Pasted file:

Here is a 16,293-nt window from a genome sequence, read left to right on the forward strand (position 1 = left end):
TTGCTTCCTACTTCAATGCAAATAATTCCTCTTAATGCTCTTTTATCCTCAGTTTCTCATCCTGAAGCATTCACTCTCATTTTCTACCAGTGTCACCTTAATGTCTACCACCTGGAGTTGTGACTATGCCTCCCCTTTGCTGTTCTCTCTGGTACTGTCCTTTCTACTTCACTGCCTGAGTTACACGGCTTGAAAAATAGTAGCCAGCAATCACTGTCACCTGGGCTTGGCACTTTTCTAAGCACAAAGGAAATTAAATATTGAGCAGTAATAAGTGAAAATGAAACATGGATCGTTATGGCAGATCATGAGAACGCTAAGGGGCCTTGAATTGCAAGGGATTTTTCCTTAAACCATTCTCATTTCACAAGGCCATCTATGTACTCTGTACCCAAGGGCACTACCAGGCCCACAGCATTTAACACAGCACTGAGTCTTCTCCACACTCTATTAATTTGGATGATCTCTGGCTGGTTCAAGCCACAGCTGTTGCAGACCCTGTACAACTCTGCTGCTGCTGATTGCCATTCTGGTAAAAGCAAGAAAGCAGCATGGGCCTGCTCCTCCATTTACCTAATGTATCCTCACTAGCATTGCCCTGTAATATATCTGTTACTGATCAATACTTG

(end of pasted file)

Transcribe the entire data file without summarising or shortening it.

Here is a 16,293-nt window from a genome sequence, read left to right on the forward strand (position 1 = left end):
TTGCTTCCTACTTCAATGCAAATAATTCCTCTTAATGCTCTTTTATCCTCAGTTTCTCATCCTGAAGCATTCACTCTCATTTTCTACCAGTGTCACCTTAATGTCTACCACCTGGAGTTGTGACTATGCCTCCCCTTTGCTGTTCTCTCTGGTACTGTCCTTTCTACTTCACTGCCTGAGTTACACGGCTTGAAAAATAGTAGCCAGCAATCACTGTCACCTGGGCTTGGCACTTTTCTAAGCACAAAGGAAATTAAATATTGAGCAGTAATAAGTGAAAATGAAACATGGATCGTTATGGCAGATCATGAGAACGCTAAGGGGCCTTGAATTGCAAGGGATTTTTCCTTAAACCATTCTCATTTCACAAGGCCATCTATGTACTCTGTACCCAAGGGCACTACCAGGCCCACAGCATTTAACACAGCACTGAGTCTTCTCCACACTCTATTAATTTGGATGATCTCTGGCTGGTTCAAGCCACAGCTGTTGCAGACCCTGTACAACTCTGCTGCTGCTGATTGCCATTCTGGTAAAAGCAAGAAAGCAGCATGGGCCTGCTCCTCCATTTACCTAATGTATCCTCACTAGCATTGCCCTGTAATATATCTGTTACTGATCAATACTTG